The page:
The whole thing cost us a week of planning, and around 5000€ total.

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A little bit more information would be helpful like are there multiple locations? Are they VPN'd? WAN'd? If each location has a seperate public access, then theres really no way around accomplishing anything that doesn't require going to each site.

But, if you have some extra Windows Server boxes (a Linux box would also work if your so inclined), you can always setup an RAS as you gateway and do some throttling that way. I think it even plays into group policy. As for content filtering, you can always use a proxy (either setup through your router or individual machines) that are setup to block inappropriate/non-work related sites. Theres free and paid sites, but you usually get what you pay for. Let us know a little more about your setup. ;)

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Thanks, updated main question! –  Swader Jun 15 '11 at 12:54

We have been assessing the PacketLogic device from Procera Networks and it's been going very well.

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I am unable to find a place that sells them, even online, and their website is a chaotic disaster with no truly relevant information. Do you perchance have any links I could check out? –  Swader Jun 15 '11 at 14:02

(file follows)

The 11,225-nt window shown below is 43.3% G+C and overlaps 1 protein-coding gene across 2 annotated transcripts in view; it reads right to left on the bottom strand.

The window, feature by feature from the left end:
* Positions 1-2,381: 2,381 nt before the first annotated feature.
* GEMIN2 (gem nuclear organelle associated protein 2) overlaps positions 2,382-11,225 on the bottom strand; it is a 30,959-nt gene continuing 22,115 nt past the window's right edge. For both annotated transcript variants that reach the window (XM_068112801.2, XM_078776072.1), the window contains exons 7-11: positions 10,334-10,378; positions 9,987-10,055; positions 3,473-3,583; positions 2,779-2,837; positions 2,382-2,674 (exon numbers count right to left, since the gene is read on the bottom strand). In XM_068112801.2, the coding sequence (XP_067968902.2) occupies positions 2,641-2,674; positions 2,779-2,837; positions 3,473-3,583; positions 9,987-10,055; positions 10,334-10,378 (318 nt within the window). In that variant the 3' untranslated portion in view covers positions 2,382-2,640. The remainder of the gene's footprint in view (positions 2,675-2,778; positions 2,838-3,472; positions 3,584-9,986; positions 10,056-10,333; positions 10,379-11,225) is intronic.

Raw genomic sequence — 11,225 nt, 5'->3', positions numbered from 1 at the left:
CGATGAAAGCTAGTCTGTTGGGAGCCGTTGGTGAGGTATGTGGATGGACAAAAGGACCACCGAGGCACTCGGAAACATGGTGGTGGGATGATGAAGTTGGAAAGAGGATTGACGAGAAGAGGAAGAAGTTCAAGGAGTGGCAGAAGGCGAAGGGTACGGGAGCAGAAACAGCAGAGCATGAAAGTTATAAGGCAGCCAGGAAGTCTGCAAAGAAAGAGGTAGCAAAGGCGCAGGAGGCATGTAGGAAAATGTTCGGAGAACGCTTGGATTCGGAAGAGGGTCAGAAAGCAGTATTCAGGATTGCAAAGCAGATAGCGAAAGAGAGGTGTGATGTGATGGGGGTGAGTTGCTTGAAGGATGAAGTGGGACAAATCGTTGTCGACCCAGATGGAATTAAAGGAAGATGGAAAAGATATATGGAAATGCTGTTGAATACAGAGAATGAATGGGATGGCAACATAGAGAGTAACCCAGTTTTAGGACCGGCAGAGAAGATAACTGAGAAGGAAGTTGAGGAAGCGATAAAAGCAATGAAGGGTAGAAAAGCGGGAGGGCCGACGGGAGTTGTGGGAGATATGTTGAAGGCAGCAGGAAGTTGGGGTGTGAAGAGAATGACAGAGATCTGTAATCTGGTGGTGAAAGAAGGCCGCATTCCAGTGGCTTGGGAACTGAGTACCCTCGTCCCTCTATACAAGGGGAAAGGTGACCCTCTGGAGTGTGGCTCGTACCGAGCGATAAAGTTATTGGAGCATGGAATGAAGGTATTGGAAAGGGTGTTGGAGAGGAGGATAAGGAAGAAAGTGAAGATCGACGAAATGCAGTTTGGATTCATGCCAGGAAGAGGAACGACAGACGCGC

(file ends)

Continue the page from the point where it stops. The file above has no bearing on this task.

Have you tried reaching directly via their posted contact information? proceranetworks.com/about-procera/contact-us.html –  user48838 Jun 15 '11 at 18:22
    
Not yet, I would rather have a look at some thorough reviews and suggested prices first, then contact them. –  Swader Jun 15 '11 at 19:46
    
You might check with them for their reseller network information. –  user48838 Jun 15 '11 at 19:59

With an expanding company like yours sound like a proper proxy / content filtering system is the best long term solution. The capex can look high but the cost of ownership is very low for a good solution, the IT team has better things to do than read logs and being the Internet police.

I'm a big fan of BlueCoat proxy servers, they include the services you require and more. You can have bandwidth limits based on the on the content class, for example we limit online video streaming web sites to 2Mbps to avoid contention during sporting events. Another example is blocking all social networking websites, the bluecoat proxy appliance downloads web-site category definitions nightlty to have up to date rules day, the day to day maintenance required by the IT team is minimal.